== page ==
History moves in cycles. When dynasties slide into corruption, powerful
warriors emerge to reunite the land.
And so China found itself in the days of the Eastern Han Dynasty. The young
emperor's power was suppressed by an evil regent as traitorous eunuchs plunged
the court into chaos. The Han bloodline weakened, and the land was split
amongst the strong.
It was a chaotic era when bones filled the fields and fires were seen for
thousands of miles. From the flames emerged the brilliant Cao Cao, the
warm-hearted Liu Bei, the wise Sun Quan, the powerful Lü Bu and the
tyrant Dong Zhuo. From beginnings both low and high, these men rose to power
in the third century to compete for the prize: the throne of China.
Faced with these new contenders, Yuan Shao, lord of the northern lands, fell
victim to the political machinations of Cao Cao. With Hebei Province at his
feet, he founded the Kingdom of Wei and waged war on Wuhan.
But Cao Cao's advance past Guanlong would not be so easy.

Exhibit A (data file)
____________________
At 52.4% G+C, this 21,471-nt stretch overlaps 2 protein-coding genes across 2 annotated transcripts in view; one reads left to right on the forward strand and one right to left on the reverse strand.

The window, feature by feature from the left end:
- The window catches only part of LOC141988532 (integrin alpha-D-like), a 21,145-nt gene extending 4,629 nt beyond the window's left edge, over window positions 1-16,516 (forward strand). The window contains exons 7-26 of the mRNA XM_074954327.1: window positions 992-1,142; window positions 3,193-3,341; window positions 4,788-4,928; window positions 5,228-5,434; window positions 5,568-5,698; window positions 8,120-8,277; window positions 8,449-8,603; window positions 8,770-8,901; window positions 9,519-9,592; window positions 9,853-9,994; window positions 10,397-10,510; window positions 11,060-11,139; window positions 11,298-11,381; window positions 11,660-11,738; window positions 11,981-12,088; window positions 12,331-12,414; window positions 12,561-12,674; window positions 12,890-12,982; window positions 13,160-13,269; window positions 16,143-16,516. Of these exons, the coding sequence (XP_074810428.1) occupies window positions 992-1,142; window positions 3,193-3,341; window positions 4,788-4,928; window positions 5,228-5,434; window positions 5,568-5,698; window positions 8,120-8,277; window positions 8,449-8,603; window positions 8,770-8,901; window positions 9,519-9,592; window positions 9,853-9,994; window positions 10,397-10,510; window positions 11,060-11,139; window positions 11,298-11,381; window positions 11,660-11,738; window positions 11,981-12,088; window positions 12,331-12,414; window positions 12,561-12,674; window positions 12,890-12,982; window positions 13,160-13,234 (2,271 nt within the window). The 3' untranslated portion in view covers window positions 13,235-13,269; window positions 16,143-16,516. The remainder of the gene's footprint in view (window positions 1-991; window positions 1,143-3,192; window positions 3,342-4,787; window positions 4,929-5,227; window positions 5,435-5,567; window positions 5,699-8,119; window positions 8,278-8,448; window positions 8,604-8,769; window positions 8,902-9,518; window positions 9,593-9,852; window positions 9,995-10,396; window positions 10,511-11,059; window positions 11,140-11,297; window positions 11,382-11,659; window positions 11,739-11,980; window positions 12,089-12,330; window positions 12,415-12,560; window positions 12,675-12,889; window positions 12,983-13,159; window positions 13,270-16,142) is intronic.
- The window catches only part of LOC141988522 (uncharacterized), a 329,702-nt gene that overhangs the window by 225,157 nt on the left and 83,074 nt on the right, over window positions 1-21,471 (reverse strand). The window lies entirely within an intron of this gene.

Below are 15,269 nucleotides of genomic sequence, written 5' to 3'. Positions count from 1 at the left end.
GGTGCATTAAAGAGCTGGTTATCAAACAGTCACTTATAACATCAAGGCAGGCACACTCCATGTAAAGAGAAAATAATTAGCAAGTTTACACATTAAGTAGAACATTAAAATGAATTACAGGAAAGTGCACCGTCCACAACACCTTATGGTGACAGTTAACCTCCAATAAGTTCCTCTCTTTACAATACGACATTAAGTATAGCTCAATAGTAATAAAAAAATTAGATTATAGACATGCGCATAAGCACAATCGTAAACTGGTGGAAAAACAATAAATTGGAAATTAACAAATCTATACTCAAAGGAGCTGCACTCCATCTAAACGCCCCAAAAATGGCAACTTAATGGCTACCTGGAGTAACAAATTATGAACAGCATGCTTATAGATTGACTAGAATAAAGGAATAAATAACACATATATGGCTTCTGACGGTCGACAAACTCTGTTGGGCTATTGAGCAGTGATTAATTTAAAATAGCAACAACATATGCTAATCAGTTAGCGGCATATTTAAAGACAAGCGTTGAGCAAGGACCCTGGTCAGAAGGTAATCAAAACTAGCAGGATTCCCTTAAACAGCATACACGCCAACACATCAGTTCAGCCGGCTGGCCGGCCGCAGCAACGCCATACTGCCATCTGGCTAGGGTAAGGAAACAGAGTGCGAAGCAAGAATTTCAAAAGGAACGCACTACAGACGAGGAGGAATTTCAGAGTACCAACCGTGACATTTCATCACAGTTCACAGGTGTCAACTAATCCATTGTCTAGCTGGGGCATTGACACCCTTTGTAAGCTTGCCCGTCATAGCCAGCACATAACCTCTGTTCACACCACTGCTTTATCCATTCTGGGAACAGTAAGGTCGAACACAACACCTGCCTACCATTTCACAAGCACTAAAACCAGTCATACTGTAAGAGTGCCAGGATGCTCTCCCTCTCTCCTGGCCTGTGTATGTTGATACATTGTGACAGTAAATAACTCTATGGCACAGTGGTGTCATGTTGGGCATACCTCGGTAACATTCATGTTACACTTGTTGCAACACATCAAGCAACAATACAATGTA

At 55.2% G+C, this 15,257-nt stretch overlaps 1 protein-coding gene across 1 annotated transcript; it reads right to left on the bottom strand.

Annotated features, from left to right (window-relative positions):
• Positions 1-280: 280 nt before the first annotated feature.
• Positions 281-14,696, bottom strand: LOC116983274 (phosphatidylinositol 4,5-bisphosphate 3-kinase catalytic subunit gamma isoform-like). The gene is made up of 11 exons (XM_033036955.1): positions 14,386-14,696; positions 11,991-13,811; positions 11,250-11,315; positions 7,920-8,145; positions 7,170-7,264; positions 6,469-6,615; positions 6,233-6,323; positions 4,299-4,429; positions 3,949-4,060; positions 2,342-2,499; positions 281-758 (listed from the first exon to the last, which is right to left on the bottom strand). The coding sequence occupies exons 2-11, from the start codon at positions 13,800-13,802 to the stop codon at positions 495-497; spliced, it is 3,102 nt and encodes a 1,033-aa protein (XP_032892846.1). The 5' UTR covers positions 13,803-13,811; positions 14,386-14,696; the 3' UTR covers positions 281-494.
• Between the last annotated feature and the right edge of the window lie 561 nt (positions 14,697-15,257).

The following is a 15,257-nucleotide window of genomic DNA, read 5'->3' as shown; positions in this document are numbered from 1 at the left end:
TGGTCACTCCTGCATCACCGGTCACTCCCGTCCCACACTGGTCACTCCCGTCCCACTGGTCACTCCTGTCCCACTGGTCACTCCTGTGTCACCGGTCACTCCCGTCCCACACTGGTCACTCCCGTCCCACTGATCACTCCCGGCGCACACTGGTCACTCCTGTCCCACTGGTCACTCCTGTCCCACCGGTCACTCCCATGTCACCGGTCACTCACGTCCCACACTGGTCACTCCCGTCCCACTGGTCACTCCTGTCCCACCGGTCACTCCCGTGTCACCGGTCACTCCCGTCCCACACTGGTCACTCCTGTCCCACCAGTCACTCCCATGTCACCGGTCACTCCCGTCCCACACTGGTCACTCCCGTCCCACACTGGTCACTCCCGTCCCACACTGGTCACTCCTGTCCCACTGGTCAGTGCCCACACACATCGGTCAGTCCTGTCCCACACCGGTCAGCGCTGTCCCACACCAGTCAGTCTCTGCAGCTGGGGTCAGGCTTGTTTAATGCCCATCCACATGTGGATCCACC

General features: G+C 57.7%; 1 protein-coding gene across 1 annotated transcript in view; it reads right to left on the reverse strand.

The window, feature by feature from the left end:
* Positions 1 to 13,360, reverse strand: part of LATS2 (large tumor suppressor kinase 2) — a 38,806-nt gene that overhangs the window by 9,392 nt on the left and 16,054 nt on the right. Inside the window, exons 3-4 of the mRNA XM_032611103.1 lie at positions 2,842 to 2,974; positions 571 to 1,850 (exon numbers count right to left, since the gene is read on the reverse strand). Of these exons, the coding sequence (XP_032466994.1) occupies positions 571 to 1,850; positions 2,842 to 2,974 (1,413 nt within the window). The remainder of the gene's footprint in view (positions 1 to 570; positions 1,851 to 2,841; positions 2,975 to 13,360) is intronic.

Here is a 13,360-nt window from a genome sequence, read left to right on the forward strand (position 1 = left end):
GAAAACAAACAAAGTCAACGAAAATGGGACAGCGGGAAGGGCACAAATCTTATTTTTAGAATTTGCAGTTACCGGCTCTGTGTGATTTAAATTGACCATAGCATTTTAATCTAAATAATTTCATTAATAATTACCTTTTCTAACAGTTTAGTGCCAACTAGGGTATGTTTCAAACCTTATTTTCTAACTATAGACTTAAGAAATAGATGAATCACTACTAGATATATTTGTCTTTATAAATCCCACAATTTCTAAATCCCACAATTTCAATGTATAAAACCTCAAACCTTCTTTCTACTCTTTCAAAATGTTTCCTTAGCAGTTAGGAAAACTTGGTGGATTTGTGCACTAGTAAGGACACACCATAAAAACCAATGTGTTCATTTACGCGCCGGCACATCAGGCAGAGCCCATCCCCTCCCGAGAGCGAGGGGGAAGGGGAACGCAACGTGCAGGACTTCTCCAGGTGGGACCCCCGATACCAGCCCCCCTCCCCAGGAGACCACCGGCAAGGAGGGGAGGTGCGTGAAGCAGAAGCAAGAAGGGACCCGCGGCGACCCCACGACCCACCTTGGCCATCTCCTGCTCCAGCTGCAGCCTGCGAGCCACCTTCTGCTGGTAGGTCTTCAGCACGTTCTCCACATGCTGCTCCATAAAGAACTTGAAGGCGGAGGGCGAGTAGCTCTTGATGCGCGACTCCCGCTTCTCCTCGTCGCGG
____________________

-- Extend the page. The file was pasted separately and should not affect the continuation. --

Liu Bei, who spent half of his life as a wanderer under the protection of
others, formed the opposing Kingdom of Shu with the aid of Zhuge Liang and
his generals, the Five Tigers. He united with Sun Wu, ruler of the Kingdom
of Wu in Jiangdong, to oppose the warlord of the north.
The Sun family's roots, from Sun Jian to Sun Ce, ran deep in Jiangdong. By
the time Sun Quan came to power, his kingdom had gathered many elite warriors
and occupied the provinces of Jing and Yang.
And so China was split between the warlords Cao Cao, Liu Bei and Sun Quan.
In the grip of Cao Cao, the Wei Kingdom advanced rapidly to become the
greatest military and economic power in the land. But Liu Bei and Sun Quan
thwarted his machinations with their wise and powerful generals.
The sky has no room for two suns, nor does earth have room for two masters.
And so, the romance of the three kingdoms began. From the pages of history
begins a century of war.
The battle, one sure to split the sky and break the earth, is now